How often do we open up to those around us?
Do we do it on a first date? Heck no. That person is nothing like the slob we really are. It will be at least a few months before the unsuspecting person across the table discovers that you are the kind of person who never puts the new roll of toilet paper into the toilet paper holder. You monster.
How about at a job interview? Double heck no. You are a high achieving go-getter who wants nothing else but to be the best employee ever and you are going to stay this way until at least you qualify for full benefits and vacation pay.
What about on Facebook and other social media? Are you kidding me? Reveal our true selves on there? Isn’t Facebook meant to help make your friends jealous of the types of food you are eating and the awesome places you take a vacation?
How much of your life is really an illusion?
Your façade of lies is carefully plastered all over your ugly truths like a baseball cap covering a bald spot. A bald spot everyone already probably knows about yet one we still feel the need to pretend doesn’t exist.(In fact, we all have these bald spots!!)
Why do we hide behind these false fronts? The answer is pretty simple. It’s our human nature. We tend to feel the need to present these idealized versions of ourselves because we think that if people find out about our true selves, they will go running for the hills.
The ironic thing is that…
Vulnerability is the key to success.
In 1997, a social psychologist named Arthur Aron and his research team performed a study that helped to demonstrate the strong connection between vulnerability and deeper connection.
They paired together students who were strangers to each other and had them spend 45 minutes together asking questions that they were given. Half of the students were given typical small talk questions such as “favorite television show” or “favorite time of day”. The other half’s questions started off shallow but then gradually got deeper and more probing. These participants were asked to share with each other very self-disclosing questions such as the “last time they cried in front of someone?” or “which family member’s death would you find most disturbing?”
When asked to rate how close they now felt to their partner after the 45 minute interview, the second group was found to have formed much deeper bonds. In fact, some of these newly formed bonds were actually rated as just as intense as what students from another study rated the closest person in their life as. In just 45 minutes, some of these students ended up forming a bond on par with that of a lifelong friendship.
It was not because they revealed some idealized version of themselves. Instead, it was because they were forced to dig deeper and reveal their more vulnerable side. Two of the participants even wound up becoming engaged after the study was over!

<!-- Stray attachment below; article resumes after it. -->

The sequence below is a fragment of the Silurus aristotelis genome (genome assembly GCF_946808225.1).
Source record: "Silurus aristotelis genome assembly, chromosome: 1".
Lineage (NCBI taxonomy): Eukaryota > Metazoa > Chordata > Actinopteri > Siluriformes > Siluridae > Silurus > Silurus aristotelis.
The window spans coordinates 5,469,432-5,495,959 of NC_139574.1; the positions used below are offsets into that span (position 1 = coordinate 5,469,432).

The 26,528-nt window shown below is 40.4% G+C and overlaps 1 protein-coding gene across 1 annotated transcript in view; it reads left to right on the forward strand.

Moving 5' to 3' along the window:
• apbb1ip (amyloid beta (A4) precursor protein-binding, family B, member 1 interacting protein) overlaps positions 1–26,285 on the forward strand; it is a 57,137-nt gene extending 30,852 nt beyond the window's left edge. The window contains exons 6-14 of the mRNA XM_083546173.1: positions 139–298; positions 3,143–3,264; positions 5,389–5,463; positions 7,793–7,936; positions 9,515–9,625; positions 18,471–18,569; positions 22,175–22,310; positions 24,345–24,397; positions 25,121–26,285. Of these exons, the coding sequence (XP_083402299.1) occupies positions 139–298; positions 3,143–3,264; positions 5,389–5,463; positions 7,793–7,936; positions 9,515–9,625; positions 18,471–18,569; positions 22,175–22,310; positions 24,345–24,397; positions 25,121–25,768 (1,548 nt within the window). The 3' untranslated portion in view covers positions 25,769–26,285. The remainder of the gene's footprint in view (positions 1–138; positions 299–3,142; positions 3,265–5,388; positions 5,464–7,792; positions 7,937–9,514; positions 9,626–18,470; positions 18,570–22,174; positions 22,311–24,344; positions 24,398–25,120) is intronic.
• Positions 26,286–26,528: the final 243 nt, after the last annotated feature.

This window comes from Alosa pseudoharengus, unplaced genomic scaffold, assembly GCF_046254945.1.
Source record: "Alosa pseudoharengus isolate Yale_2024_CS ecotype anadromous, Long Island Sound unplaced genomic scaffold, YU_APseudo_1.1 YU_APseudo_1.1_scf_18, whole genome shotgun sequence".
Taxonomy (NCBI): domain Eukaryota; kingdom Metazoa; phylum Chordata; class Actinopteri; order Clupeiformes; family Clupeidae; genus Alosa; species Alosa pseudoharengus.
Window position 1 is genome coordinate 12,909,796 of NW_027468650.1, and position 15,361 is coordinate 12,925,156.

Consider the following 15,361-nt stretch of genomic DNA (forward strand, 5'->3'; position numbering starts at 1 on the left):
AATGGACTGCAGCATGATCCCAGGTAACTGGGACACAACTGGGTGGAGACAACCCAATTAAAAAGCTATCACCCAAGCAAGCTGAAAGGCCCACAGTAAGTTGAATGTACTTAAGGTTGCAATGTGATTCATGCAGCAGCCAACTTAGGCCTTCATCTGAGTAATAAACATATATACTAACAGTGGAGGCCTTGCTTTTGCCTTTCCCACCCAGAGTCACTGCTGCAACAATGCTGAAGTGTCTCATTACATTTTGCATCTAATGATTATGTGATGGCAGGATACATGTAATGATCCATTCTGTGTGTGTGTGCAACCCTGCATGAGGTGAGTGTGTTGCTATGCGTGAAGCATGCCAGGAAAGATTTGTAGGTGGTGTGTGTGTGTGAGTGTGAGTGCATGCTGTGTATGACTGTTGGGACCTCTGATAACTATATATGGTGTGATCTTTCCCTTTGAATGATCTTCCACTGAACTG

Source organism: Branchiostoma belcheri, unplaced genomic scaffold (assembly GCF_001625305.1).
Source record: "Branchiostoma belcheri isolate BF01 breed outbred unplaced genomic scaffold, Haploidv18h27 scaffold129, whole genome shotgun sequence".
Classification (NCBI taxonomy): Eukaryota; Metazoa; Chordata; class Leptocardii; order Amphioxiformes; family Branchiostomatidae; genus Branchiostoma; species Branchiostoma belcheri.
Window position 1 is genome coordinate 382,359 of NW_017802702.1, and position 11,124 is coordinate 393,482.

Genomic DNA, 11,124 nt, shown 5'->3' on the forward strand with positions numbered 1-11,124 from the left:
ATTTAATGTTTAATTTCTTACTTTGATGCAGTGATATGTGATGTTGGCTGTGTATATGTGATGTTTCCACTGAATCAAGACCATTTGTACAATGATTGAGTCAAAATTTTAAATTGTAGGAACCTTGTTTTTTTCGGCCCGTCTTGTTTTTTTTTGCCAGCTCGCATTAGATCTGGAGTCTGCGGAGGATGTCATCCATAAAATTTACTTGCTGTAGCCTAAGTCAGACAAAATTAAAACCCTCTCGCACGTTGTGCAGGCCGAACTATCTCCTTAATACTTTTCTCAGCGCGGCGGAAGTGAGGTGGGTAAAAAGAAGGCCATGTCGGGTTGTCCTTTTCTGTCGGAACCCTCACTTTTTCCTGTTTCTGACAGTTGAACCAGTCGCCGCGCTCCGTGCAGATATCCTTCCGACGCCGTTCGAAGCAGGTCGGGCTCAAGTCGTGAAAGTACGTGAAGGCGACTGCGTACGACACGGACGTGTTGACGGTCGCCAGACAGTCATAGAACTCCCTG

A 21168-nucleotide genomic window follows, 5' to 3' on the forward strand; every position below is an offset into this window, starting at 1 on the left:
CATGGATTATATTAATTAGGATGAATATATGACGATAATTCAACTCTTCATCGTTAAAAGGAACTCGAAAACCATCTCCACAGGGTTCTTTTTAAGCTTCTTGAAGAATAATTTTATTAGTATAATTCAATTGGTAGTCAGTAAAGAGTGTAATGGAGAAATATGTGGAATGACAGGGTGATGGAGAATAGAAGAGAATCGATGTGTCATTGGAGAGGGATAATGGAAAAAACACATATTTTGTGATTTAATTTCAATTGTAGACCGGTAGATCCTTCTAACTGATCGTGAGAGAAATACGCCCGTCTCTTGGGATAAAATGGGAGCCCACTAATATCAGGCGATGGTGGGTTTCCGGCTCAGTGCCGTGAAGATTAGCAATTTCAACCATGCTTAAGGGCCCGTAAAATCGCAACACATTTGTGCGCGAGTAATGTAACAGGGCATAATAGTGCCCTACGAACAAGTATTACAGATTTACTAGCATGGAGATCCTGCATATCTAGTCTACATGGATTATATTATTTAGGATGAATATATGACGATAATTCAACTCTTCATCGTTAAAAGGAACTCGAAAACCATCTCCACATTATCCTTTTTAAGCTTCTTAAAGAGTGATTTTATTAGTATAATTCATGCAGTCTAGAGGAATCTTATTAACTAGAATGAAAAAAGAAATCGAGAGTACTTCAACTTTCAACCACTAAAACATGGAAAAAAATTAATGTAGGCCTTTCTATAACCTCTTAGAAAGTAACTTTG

Research supports vulnerability leading to success
Opening up helps you connect to others and not just in a romantic or emotional sense. Sharing your vulnerabilities can actually help you achieve better success in all facets of your life, including your career.
In recent research from NewsletterBreeze, Javier Sarda analyzed the effects of opening up and displaying vulnerability in a blog post. Javier decided to compare the number of shares and comments that a post in which the author displayed vulnerability to other posts where the author just delivered value and actionable tips. He discovered that posts with vulnerability had many more shares and comments than the other types of posts.
In his newsletter, entrepreneur Tim Ferris decided to open up about his thoughts on suicide and his own struggles with depression. Well admitting to such dark thoughts would seem counterintuitive, the post ended up connecting with his readers on a much deeper level. In just two weeks it garnered almost 10,000 more “likes” than his previous posts and had ten times as many comments.
Derek Halpern, the person behind Social Triggers, also found out how opening up can help to connect with his subscribers. In one revealing post, he opens up about his troubled childhood surrounded by drug abuse and alcoholism. It is a story that reveals a very different side of this successful entrepreneur and one that actually makes you like him even more. It is also a post that helped to increase his overall exposure with 4 times the shares of an average post.
Take action today
While you still might want to hold back on something on your first date or at that job interview, showing off that vulnerable side is not really a disaster in the making that you think it is. In fact, opening up and revealing that you are just as human as everybody else can be very rewarding.
It can help connect with those around you on a much deeper level. This can lead to more sharing and more trust. You might find yourself forming an even stronger bond with the people that you share your life with that can help yield positive results in the near and far future.
Featured photo credit: How being vulnerable can lead to success via google.com